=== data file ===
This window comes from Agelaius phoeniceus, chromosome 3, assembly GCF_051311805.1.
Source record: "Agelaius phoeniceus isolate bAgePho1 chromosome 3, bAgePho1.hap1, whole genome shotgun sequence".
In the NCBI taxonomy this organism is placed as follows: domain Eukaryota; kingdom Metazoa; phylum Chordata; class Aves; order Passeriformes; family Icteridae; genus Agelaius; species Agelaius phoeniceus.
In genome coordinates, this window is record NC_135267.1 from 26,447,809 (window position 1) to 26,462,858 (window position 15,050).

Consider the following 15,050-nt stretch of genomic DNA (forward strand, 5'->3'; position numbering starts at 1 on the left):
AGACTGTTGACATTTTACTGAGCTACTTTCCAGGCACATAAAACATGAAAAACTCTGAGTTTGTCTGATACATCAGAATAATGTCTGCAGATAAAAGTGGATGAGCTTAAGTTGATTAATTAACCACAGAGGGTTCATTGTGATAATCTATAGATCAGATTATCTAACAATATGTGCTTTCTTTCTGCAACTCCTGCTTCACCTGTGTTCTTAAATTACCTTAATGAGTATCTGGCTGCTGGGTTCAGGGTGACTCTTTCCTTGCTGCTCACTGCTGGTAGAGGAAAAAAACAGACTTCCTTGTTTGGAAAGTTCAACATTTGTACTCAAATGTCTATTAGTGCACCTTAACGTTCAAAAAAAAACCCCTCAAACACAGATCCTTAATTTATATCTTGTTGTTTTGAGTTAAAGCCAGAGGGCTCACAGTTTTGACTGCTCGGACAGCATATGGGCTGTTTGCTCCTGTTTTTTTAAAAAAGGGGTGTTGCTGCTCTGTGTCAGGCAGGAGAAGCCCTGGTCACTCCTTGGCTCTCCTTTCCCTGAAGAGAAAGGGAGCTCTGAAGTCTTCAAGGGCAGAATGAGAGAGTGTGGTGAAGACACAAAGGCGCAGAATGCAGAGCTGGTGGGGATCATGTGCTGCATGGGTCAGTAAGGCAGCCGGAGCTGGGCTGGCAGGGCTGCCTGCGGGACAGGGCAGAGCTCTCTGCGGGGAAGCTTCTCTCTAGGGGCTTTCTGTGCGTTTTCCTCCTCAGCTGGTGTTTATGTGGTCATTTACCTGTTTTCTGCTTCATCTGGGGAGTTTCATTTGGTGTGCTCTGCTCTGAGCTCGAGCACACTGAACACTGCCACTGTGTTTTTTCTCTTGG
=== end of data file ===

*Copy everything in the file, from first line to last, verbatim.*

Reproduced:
This window comes from Agelaius phoeniceus, chromosome 3, assembly GCF_051311805.1.
Source record: "Agelaius phoeniceus isolate bAgePho1 chromosome 3, bAgePho1.hap1, whole genome shotgun sequence".
In the NCBI taxonomy this organism is placed as follows: domain Eukaryota; kingdom Metazoa; phylum Chordata; class Aves; order Passeriformes; family Icteridae; genus Agelaius; species Agelaius phoeniceus.
In genome coordinates, this window is record NC_135267.1 from 26,447,809 (window position 1) to 26,462,858 (window position 15,050).

Consider the following 15,050-nt stretch of genomic DNA (forward strand, 5'->3'; position numbering starts at 1 on the left):
AGACTGTTGACATTTTACTGAGCTACTTTCCAGGCACATAAAACATGAAAAACTCTGAGTTTGTCTGATACATCAGAATAATGTCTGCAGATAAAAGTGGATGAGCTTAAGTTGATTAATTAACCACAGAGGGTTCATTGTGATAATCTATAGATCAGATTATCTAACAATATGTGCTTTCTTTCTGCAACTCCTGCTTCACCTGTGTTCTTAAATTACCTTAATGAGTATCTGGCTGCTGGGTTCAGGGTGACTCTTTCCTTGCTGCTCACTGCTGGTAGAGGAAAAAAACAGACTTCCTTGTTTGGAAAGTTCAACATTTGTACTCAAATGTCTATTAGTGCACCTTAACGTTCAAAAAAAAACCCCTCAAACACAGATCCTTAATTTATATCTTGTTGTTTTGAGTTAAAGCCAGAGGGCTCACAGTTTTGACTGCTCGGACAGCATATGGGCTGTTTGCTCCTGTTTTTTTAAAAAAGGGGTGTTGCTGCTCTGTGTCAGGCAGGAGAAGCCCTGGTCACTCCTTGGCTCTCCTTTCCCTGAAGAGAAAGGGAGCTCTGAAGTCTTCAAGGGCAGAATGAGAGAGTGTGGTGAAGACACAAAGGCGCAGAATGCAGAGCTGGTGGGGATCATGTGCTGCATGGGTCAGTAAGGCAGCCGGAGCTGGGCTGGCAGGGCTGCCTGCGGGACAGGGCAGAGCTCTCTGCGGGGAAGCTTCTCTCTAGGGGCTTTCTGTGCGTTTTCCTCCTCAGCTGGTGTTTATGTGGTCATTTACCTGTTTTCTGCTTCATCTGGGGAGTTTCATTTGGTGTGCTCTGCTCTGAGCTCGAGCACACTGAACACTGCCACTGTGTTTTTTCTCTTGG